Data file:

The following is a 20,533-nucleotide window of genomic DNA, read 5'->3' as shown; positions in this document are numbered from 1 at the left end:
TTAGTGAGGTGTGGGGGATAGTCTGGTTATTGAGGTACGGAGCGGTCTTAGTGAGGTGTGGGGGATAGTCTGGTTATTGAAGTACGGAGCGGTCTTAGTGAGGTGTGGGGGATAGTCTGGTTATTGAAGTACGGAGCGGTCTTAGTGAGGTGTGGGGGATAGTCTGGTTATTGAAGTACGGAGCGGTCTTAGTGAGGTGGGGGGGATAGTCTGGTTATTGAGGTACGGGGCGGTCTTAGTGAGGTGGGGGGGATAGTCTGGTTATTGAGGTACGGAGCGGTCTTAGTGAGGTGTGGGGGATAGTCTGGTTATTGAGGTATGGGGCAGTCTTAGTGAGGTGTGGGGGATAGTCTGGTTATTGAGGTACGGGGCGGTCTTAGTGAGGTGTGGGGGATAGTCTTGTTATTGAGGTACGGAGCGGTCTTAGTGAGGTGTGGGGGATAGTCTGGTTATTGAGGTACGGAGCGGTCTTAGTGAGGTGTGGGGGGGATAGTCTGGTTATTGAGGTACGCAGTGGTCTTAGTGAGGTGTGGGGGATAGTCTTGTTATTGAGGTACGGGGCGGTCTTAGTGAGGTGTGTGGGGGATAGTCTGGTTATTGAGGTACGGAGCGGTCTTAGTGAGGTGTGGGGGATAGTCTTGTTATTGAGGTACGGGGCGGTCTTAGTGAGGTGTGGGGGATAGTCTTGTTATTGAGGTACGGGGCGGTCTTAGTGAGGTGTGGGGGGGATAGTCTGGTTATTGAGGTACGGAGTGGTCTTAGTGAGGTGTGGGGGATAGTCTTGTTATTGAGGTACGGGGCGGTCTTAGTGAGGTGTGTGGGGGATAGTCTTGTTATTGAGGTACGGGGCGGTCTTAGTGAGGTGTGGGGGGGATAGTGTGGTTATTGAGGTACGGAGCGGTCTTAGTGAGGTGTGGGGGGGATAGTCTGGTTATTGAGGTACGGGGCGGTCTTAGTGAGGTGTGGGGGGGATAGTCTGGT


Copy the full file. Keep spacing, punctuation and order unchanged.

The following is a 20,533-nucleotide window of genomic DNA, read 5'->3' as shown; positions in this document are numbered from 1 at the left end:
TTAGTGAGGTGTGGGGGATAGTCTGGTTATTGAGGTACGGAGCGGTCTTAGTGAGGTGTGGGGGATAGTCTGGTTATTGAAGTACGGAGCGGTCTTAGTGAGGTGTGGGGGATAGTCTGGTTATTGAAGTACGGAGCGGTCTTAGTGAGGTGTGGGGGATAGTCTGGTTATTGAAGTACGGAGCGGTCTTAGTGAGGTGGGGGGGATAGTCTGGTTATTGAGGTACGGGGCGGTCTTAGTGAGGTGGGGGGGATAGTCTGGTTATTGAGGTACGGAGCGGTCTTAGTGAGGTGTGGGGGATAGTCTGGTTATTGAGGTATGGGGCAGTCTTAGTGAGGTGTGGGGGATAGTCTGGTTATTGAGGTACGGGGCGGTCTTAGTGAGGTGTGGGGGATAGTCTTGTTATTGAGGTACGGAGCGGTCTTAGTGAGGTGTGGGGGATAGTCTGGTTATTGAGGTACGGAGCGGTCTTAGTGAGGTGTGGGGGGGATAGTCTGGTTATTGAGGTACGCAGTGGTCTTAGTGAGGTGTGGGGGATAGTCTTGTTATTGAGGTACGGGGCGGTCTTAGTGAGGTGTGTGGGGGATAGTCTGGTTATTGAGGTACGGAGCGGTCTTAGTGAGGTGTGGGGGATAGTCTTGTTATTGAGGTACGGGGCGGTCTTAGTGAGGTGTGGGGGATAGTCTTGTTATTGAGGTACGGGGCGGTCTTAGTGAGGTGTGGGGGGGATAGTCTGGTTATTGAGGTACGGAGTGGTCTTAGTGAGGTGTGGGGGATAGTCTTGTTATTGAGGTACGGGGCGGTCTTAGTGAGGTGTGTGGGGGATAGTCTTGTTATTGAGGTACGGGGCGGTCTTAGTGAGGTGTGGGGGGGATAGTGTGGTTATTGAGGTACGGAGCGGTCTTAGTGAGGTGTGGGGGGGATAGTCTGGTTATTGAGGTACGGGGCGGTCTTAGTGAGGTGTGGGGGGGATAGTCTGGT